When players form their own communities, evolve a game’s mythology, and eventually develop their own language and codes of conduct, that’s when you know you have fan ownership. Creating a roller skating TikTok may signify one’s membership in an in-group, but recreating your wedding lehenga for Animal Crossing — where a vibrant community has grown around fashion design and influencers—truly grows a shared personal history and culture. Thanks to the many modes of interactivity in games and the modding tradition, fan ownership can extend to new forms that are not possible in other media.   

Developers today know that allowing fans to own their IP is mutually beneficial. The question is how to foster that level of engagement with intention, from inception. 

Why now? Continuous partial engagement

The steady proliferation of screens and content streams over the past 20 years means that we’ve shifted from a world of undivided attention to one of relentless multitasking. Even in the early days, we acknowledged and designed for screen proliferation when building Assassin’s Creed — we knew that the key to succeeding across screens was to have games and narratives optimized to their different platforms, not ports or licenses.

Since then, we’ve rapidly transitioned from a world of multitasking and continuous partial attention to continuous partial engagement. (Most readers likely have at least four other windows open at this very moment, popping back and forth between this post and other tasks. I’m not even offended.) 

This new way of life isn’t just about the fracturing of the cognitive process. Everyone connected, all the time, means that infinite amounts of computing power and data are available ubiquitously. While smartphones currently serve as thin-clients to the infinitely powerful cloud, we’ve yet to truly understand their implications as a rich, real-time sensor platform blanketing the earth. And most importantly for game makers, all of these connected devices have only just begun to show the rudiments of their role as personal, social beacons. 

The relationship between game developers and their audiences used to more closely resemble that of traditional media. The old model — the creative director (“author”) and the players that would consume the content or “beat the game” (“audience”) — was one to many. Over the last 20 years, most media transitioned to an engagement model: Content creators communicate with their fans and calibrate content accordingly, while the community creates content alongside each other and the OG creator. 

The pivot of many of the game industry’s biggest franchises from premium launches to the games as a service (GaaS) model — Grand Theft Auto to Grand Theft Auto Online, for example, or Tom Clancy’s Rainbow Six to Siege) — was one important step toward two-way engagement, but the fully realized vision for this new generation of highly social, tech-savvy, creative multitaskers is a network model.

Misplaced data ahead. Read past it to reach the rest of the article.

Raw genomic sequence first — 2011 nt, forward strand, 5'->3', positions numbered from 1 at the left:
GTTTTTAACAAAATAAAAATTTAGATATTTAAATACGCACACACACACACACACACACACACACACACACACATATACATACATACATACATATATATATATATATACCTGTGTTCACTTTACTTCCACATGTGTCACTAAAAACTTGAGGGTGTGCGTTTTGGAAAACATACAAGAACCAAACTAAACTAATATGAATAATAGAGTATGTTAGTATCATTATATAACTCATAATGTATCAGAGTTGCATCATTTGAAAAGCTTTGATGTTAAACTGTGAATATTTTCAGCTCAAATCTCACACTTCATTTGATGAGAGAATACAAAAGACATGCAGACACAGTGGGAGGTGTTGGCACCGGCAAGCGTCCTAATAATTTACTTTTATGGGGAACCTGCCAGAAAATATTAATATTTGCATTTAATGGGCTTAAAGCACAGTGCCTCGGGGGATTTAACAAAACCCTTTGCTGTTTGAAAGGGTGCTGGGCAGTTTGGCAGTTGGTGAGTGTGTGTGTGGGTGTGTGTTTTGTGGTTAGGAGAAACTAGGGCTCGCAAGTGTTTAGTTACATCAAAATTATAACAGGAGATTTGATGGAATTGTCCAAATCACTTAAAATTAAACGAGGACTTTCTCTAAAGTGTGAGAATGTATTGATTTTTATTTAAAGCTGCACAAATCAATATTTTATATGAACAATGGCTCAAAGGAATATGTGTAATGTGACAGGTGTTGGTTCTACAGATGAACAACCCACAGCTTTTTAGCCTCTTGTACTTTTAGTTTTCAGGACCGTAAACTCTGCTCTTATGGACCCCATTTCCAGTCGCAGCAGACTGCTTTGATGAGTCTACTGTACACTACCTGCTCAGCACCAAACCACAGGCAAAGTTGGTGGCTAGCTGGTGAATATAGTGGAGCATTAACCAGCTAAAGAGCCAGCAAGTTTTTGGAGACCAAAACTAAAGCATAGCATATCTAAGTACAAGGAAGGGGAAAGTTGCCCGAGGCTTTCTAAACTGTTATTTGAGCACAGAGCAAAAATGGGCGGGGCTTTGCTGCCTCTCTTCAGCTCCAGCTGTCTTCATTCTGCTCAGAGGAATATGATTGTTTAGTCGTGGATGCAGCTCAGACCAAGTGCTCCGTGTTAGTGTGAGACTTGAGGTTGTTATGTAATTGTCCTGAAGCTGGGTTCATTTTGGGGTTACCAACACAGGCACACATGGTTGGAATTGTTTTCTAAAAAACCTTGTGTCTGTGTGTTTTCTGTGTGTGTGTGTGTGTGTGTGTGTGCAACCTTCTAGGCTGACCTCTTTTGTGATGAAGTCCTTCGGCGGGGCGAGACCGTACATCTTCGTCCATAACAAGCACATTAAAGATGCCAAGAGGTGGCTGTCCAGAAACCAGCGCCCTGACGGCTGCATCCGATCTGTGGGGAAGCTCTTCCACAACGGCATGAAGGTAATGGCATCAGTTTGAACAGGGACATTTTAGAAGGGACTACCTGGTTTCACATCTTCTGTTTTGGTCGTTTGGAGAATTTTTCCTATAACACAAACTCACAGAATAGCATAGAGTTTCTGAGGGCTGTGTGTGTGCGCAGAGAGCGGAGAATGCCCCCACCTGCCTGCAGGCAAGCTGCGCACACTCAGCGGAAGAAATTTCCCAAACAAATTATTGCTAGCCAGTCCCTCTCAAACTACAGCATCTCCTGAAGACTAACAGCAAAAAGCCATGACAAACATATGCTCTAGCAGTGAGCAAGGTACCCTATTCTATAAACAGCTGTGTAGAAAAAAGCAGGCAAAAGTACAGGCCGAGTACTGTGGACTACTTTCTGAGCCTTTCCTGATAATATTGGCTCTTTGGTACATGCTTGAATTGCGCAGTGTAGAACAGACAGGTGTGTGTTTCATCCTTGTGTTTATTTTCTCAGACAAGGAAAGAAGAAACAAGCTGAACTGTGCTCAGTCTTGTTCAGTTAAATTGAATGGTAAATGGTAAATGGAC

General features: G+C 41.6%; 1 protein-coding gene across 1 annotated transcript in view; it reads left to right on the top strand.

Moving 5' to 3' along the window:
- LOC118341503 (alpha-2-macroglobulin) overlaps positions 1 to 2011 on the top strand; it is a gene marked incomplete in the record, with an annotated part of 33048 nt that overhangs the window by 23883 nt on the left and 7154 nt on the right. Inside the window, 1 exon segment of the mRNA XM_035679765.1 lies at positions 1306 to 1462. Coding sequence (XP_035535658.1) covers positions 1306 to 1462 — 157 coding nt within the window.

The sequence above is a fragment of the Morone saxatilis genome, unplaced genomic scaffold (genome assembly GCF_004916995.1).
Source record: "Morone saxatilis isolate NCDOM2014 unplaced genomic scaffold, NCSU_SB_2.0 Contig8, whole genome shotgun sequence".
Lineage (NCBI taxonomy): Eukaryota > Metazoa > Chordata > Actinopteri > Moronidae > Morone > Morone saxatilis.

To hold people’s attention now, you need the power of the network. Game content needs to matter to people at their core. How do you make content really matter to your audience? You make it all about them; you allow them to become the creators themselves. Game studios are no longer insular creative teams broadcasting to millions of faceless “consumers.” In this new world, the way to gain relevance is to flip that model upside down — to network it — so that the fans are now co-creators driving the content, building the narrative, and steering the pursuits of the creative team. 

Networks as a framework for building fan-driven IPs

If creating a great IP were easy, then every school teacher would quit their job and write the next Harry Potter series. There is no recipe for creating a blockbuster IP, but I’d argue there is a new framework emerging for how to think about it, one where creative teams are not “creating an IP,” as much as constructing the rails for fans to create. 

The best way of explaining this approach involves network theory. A network is composed of many nodes in many roles, with links of varying strength between them. In the case of entertainment, a node is a person, whether a creator, a fan, a journalist, a thought leader, or otherwise. 

There are two kinds of connections one node can have to another, strong or weak. Strong links represent close associations and high content-generating, high-investment interactions; weak links represent low content-generating, low-cost interactions. 

The depth of a franchise is largely based on the number of strong links. The power of the network is based on its size — the total number of nodes and the number of connections among them. Weak links are easier to create and maintain. That’s why you have more Twitter followers than Facebook friends, and why you have more Facebook friends than real friends. That’s why network power tends to correspond with how easy it is to form weak links — connections between existing nodes form more easily, and it’s easier to add more nodes.